History of Woolwich

Woolwich has a rich history which dates back to the Iron Age and it remained a relatively small settlement until beginning of the 16th century, when it began to develop into a maritime, military and industrial centre. Since this time Woolwich has been home to many maritime and military establishments including: Woolwich Dockyard, the Royal Arsenal, the Royal Military Academy, and the Royal Artillery Barracks.

Living in Woolwich

Woolwich’s large-scale regeneration scheme started back in 2003 with a focus around the area close to the Royal Artillery Quays. This was swiftly followed by the new town centre square which is overlooked by a futuristic development above a giant Tesco.

The population of Woolwich is fast approaching 65,000 with the average age of a Woolwich resident currently at around 31 years old. As you may expect from an area where the majority of residents are in their early to mid-30s, Woolwich has become a thriving commuter town.

Woolwich is embarking on a new chapter as the capital’s next landmark cultural destination. As of October 2018, the Royal Borough of Greenwich’s ambitious plans to create an arts destination in Woolwich’s Royal Arsenal moved a step closer. Planning permission was granted for the first phase of the multi-million pound restoration of the historic buildings, once complete it will create a 15,000sqm complex of theatres, dance studios and places to eat. This landmark destination for the arts is due to open in 2020, with many big-name tenants including, Punchdrunk the world-renowned theatre company, Chineke! Orchestra Europe’s first majority black and minority ethnic orchestra, Protein Dance and the Woolwich Print Fair, are all poised to make the Woolwich Creative District its home.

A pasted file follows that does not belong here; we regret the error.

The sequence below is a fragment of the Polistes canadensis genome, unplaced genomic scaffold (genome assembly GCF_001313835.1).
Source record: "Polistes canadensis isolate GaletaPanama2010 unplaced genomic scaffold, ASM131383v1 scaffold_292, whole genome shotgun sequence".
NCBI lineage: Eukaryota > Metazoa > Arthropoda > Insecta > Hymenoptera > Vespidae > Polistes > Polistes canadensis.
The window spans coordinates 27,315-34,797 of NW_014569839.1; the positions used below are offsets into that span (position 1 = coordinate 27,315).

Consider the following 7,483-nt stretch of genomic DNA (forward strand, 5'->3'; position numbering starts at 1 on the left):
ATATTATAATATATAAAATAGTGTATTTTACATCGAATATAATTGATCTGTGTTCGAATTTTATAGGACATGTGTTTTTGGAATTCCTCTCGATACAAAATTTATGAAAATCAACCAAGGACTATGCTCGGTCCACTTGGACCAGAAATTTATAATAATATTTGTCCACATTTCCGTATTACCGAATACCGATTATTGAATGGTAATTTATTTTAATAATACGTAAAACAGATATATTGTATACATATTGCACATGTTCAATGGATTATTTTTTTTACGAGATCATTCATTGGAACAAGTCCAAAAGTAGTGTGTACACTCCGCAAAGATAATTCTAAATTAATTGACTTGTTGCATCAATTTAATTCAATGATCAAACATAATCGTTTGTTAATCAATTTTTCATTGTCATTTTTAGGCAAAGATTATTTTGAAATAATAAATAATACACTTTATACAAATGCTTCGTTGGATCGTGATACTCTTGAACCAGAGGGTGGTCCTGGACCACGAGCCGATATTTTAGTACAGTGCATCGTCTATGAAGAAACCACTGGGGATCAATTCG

There are some excellent transport links which connects Woolwich with inner city London and major national rail services. London City Airport is short trip across the river Thames via the DLR for fat and convenient flights to other UK cities and major European cities.

The forthcoming Elizabeth Line (also known as Crossrail) service will further enhance the public transport offering for residents of Woolwich. Once introduced the Elizabeth Line will significantly reduce travel times into central London, with services taking just 8 minutes to reach Canary Wharf, 14 minutes to Liverpool Street, 21 minutes to Bond Street and about 50 minutes to get to Heathrow Airport.

Woolwich also has easy access to many greenspaces which includes Woolwich Common, and Woolwich Park. Greenwich Park, one of the largest single green spaces in south-east London is only a 15 minutes-drive from Woolwich.

Moving to Woolwich

Woolwich has maintained a lot of its architectural heritage while the recent regeneration in the area has generated interest in new and contemporary properties. Luxurious new developments have gone up and has brought an increase interest from people, who may not have initially thought about living in Woolwich.

Interested in moving to Woolwich? We can help, we have a number of schemes currently live in Woolwich town centre including The Regal and the soon to complete Wellington Quarter. Please contact a member of our London team on 020 3551 9900 to register your interest below. Alternatively, if you are looking to purchase or invest in a property in Woolwich, our partner company IP Global have a number of units available to buy including a selection of Help to Buy properties at Wellington Quarter, find out more information about Wellington Quarter here.

Register your interest for Wellington Quarter